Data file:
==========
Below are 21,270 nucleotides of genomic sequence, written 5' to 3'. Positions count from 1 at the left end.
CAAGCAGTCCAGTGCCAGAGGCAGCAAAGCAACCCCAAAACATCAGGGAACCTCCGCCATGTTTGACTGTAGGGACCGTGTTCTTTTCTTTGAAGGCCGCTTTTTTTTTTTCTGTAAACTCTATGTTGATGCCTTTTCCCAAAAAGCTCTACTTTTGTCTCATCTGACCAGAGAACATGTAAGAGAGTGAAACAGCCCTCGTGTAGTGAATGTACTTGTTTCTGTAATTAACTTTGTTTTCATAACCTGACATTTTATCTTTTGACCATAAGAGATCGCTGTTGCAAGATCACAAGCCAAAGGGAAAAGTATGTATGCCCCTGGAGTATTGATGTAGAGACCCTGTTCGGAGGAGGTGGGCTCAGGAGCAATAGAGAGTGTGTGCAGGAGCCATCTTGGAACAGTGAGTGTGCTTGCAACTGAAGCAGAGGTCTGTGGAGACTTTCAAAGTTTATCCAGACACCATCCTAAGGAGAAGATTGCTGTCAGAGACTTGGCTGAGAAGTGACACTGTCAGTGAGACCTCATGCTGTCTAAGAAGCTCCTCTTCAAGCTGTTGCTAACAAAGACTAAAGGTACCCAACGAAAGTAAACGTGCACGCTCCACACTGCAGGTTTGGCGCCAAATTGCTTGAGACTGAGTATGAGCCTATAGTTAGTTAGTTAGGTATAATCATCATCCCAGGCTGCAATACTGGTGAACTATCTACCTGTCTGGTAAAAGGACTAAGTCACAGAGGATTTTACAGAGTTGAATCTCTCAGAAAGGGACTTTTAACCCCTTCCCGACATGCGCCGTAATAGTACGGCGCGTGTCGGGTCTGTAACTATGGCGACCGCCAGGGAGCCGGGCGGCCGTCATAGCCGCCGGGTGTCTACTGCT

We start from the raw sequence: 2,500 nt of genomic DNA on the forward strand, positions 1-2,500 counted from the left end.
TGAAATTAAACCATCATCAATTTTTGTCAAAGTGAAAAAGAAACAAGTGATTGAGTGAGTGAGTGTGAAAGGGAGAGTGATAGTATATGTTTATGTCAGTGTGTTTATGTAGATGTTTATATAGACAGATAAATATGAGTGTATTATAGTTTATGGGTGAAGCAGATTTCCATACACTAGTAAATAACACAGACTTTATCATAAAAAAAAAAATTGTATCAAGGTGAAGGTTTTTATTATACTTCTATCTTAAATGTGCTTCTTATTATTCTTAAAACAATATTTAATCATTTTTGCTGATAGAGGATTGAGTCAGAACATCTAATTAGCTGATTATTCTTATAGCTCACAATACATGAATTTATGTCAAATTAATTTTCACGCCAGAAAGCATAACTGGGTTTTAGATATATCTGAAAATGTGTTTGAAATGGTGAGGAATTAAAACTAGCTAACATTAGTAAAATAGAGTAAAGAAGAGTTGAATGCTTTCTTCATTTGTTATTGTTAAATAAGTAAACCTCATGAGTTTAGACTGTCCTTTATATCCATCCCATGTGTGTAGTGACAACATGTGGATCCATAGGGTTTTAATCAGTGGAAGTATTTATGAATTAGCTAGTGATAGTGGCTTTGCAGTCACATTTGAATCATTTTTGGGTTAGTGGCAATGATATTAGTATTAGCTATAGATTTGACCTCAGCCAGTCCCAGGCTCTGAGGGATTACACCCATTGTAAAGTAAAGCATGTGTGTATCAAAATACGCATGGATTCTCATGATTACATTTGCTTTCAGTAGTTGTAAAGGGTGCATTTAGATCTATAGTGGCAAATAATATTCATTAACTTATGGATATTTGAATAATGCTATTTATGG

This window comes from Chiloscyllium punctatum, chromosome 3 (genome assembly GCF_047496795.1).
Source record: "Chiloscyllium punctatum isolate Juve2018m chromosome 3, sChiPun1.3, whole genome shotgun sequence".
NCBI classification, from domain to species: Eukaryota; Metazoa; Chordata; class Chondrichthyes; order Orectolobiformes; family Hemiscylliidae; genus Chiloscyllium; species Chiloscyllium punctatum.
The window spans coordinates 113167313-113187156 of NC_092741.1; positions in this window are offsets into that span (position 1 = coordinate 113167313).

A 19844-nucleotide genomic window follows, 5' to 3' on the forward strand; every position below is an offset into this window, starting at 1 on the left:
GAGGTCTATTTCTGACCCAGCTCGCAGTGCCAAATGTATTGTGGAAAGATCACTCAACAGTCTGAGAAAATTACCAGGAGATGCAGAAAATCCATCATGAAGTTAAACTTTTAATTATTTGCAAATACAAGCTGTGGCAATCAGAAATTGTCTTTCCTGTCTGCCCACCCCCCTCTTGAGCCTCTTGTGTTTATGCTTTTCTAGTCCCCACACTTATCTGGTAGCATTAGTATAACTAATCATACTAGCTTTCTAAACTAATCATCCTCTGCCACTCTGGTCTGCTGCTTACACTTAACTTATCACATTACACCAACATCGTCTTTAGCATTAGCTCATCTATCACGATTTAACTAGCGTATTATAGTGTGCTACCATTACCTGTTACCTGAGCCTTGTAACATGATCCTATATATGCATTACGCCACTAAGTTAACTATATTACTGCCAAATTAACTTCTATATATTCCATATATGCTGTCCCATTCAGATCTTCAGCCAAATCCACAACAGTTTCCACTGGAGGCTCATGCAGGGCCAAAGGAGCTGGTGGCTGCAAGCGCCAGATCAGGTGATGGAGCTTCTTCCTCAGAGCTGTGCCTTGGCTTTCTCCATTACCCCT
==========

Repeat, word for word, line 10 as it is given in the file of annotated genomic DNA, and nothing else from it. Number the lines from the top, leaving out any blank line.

GAGGTCTATTTCTGACCCAGCTCGCAGTGCCAAATGTATTGTGGAAAGATCACTCAACAGTCTGAGAAAATTACCAGGAGATGCAGAAAATCCATCATGAAGTTAAACTTTTAATTATTTGCAAATACAAGCTGTGGCAATCAGAAATTGTCTTTCCTGTCTGCCCACCCCCCTCTTGAGCCTCTTGTGTTTATGCTTTTCTAGTCCCCACACTTATCTGGTAGCATTAGTATAACTAATCATACTAGCTTTCTAAACTAATCATCCTCTGCCACTCTGGTCTGCTGCTTACACTTAACTTATCACATTACACCAACATCGTCTTTAGCATTAGCTCATCTATCACGATTTAACTAGCGTATTATAGTGTGCTACCATTACCTGTTACCTGAGCCTTGTAACATGATCCTATATATGCATTACGCCACTAAGTTAACTATATTACTGCCAAATTAACTTCTATATATTCCATATATGCTGTCCCATTCAGATCTTCAGCCAAATCCACAACAGTTTCCACTGGAGGCTCATGCAGGGCCAAAGGAGCTGGTGGCTGCAAGCGCCAGATCAGGTGATGGAGCTTCTTCCTCAGAGCTGTGCCTTGGCTTTCTCCATTACCCCT